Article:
3 Dropper Rigs Every Fly Fisherman Should Know

3 Dropper Rigs Every Fly Fisherman Should Know


Setting up a dropper rig? It's like they say: Different strokes for different folks. The bottom line? Get your fly where it needs to be and make sure those knots hold when you inevitably hook yourself a hog!

In this article Joe Mahler breaks down three popular methods for rigging droppers. So pick your favourite grab your fly rod and go wet a line!


Hook-Bend Dropper

To add a nymph dropper to a dry fly simply take the tippet connected to the dropper and tie it to the bend of the dry-fly hood with your favorite knot. The distance between the dry fly and nymph can range from 4 inches to 3 feet.
Hook bend dropper for fly fishing
This rig shines in shallow water or when larger indicators spook wary fish. Not only is it effective with one or more nymphs (John Barr’s hopper-copper-dropper system uses two nymphs below a buoyant hopper) but it is also effective with two dry flies. Use a larger fly to help you see a smaller one. 
Dry Dropper rig for trout

Eye-To-Eye Dropper

Many small-fly anglers like to connect their flies to the eyes of the hooks so that the gap is not obstructed by tippet, which many feel decreases the hooking capabilities. Another advantage that many cite is that the nymph rides in the water column differently than if it is connected to the bend of the first fly. Make sure that the lines come off of the sides of the hook’s eye rather than the front.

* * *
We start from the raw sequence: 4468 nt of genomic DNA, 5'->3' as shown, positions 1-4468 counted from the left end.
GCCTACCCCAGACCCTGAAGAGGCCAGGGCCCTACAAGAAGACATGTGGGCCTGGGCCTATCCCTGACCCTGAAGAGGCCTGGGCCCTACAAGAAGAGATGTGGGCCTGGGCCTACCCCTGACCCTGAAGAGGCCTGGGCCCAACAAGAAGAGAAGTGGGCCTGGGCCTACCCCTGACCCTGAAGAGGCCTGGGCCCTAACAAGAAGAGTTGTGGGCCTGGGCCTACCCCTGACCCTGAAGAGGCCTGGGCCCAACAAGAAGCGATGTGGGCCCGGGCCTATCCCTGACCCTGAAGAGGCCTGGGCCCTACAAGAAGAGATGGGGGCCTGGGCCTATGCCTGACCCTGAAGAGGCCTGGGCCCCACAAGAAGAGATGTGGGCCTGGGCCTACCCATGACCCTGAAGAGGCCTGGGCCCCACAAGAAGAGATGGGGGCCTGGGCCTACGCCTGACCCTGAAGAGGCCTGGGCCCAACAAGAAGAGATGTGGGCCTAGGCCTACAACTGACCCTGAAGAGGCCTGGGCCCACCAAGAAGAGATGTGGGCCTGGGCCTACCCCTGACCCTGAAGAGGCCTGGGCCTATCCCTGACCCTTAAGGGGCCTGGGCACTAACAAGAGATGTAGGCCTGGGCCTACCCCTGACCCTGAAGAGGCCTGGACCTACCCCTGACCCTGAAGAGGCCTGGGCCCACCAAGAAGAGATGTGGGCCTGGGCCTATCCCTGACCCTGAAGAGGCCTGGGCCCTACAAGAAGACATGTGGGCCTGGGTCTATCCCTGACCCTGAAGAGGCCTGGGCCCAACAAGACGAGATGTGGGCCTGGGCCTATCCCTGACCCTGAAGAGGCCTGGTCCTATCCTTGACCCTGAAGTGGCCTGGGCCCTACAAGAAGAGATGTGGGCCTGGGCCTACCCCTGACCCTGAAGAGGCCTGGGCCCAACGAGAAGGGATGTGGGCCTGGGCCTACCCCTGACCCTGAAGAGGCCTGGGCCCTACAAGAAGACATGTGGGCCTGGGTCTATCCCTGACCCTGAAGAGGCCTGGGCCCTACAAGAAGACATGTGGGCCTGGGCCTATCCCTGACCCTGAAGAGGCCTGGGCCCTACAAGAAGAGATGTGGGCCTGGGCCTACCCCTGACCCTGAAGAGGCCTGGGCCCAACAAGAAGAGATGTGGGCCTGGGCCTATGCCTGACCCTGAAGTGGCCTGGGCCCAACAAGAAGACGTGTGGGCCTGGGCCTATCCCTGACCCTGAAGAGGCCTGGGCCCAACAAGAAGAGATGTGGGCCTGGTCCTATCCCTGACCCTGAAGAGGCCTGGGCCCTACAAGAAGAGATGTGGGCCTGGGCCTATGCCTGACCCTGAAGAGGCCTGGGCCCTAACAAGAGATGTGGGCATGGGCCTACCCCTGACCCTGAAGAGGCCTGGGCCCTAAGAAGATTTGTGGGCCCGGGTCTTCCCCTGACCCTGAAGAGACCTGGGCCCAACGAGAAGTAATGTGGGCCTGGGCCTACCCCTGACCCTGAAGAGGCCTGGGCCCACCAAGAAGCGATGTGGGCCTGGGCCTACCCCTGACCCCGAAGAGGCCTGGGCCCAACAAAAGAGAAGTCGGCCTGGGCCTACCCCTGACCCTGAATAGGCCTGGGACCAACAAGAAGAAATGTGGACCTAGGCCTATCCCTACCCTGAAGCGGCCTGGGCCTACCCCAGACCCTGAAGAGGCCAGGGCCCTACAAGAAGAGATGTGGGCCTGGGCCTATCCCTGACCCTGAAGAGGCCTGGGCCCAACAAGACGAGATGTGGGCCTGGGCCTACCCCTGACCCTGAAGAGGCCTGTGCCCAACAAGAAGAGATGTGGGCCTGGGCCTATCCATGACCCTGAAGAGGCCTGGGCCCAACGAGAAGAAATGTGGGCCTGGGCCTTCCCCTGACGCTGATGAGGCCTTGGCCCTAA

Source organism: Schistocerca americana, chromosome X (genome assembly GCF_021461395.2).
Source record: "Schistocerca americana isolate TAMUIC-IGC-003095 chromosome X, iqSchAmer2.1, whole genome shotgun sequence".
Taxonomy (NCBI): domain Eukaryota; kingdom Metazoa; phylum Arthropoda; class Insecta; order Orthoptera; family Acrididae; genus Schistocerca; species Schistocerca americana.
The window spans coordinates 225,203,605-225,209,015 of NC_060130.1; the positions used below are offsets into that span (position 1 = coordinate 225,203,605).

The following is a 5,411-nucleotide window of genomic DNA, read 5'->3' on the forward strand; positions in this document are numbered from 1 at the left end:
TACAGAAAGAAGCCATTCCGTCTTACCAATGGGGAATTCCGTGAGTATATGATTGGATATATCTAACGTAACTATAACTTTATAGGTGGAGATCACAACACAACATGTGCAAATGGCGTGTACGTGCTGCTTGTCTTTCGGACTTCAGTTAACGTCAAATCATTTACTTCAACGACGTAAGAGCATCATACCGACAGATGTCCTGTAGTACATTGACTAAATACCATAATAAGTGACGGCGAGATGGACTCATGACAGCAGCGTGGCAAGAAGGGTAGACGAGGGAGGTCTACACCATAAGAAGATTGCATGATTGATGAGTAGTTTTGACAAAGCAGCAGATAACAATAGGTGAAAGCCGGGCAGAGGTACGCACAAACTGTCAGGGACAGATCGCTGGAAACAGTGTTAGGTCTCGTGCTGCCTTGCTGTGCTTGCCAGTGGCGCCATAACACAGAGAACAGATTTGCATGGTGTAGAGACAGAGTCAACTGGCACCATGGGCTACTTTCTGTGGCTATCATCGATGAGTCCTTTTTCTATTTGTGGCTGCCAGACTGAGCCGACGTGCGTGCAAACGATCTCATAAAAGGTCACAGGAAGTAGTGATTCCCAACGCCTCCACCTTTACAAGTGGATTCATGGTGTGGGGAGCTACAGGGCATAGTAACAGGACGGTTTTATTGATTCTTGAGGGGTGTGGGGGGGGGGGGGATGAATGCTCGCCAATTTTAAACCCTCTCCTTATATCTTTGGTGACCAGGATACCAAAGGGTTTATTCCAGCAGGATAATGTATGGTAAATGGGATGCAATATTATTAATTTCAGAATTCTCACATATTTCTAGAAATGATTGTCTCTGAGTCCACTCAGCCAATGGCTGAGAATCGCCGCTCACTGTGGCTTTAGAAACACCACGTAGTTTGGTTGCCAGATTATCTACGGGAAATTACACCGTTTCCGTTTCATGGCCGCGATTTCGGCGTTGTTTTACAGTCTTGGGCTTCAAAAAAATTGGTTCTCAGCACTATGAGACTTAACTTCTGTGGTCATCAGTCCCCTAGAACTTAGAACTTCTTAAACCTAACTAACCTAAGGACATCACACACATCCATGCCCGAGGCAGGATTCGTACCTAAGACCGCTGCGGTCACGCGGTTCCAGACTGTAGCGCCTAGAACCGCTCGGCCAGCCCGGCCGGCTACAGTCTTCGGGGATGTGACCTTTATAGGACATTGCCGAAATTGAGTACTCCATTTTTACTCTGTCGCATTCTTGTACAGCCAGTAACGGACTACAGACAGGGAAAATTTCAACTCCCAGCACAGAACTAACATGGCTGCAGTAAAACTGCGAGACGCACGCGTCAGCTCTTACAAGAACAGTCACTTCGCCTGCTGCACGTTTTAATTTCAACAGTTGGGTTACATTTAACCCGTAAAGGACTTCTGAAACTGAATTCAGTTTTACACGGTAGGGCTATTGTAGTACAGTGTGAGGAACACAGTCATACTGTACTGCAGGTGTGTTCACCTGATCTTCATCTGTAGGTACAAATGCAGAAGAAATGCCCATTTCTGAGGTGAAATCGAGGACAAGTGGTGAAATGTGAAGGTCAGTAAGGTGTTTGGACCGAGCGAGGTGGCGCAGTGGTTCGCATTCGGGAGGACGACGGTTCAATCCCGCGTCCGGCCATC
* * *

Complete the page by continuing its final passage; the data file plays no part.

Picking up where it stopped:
Eye to eye dropper rig for fly fishing

Blood-Knot Dropper

This is a quick way to build a dropper into your leader. After tying a blood knot, clip only one of the tags, and then attach a nymph to the remaining one. When tying the knot, be sure to use enough tippet material to provide for a sufficiently long tag end (4 to 6 inches is standard).
Blood Knot Dropper for nymph fly fishing


Joe Mahler fly casting

Joe Mahler is one of the USA's leading fly casting instructors and author and illustrator of “Essential Knots & Rigs for Trout” and “Essential Knots & Rigs for Salt Water”. You can Book a fly casting lesson with Joe via his website here

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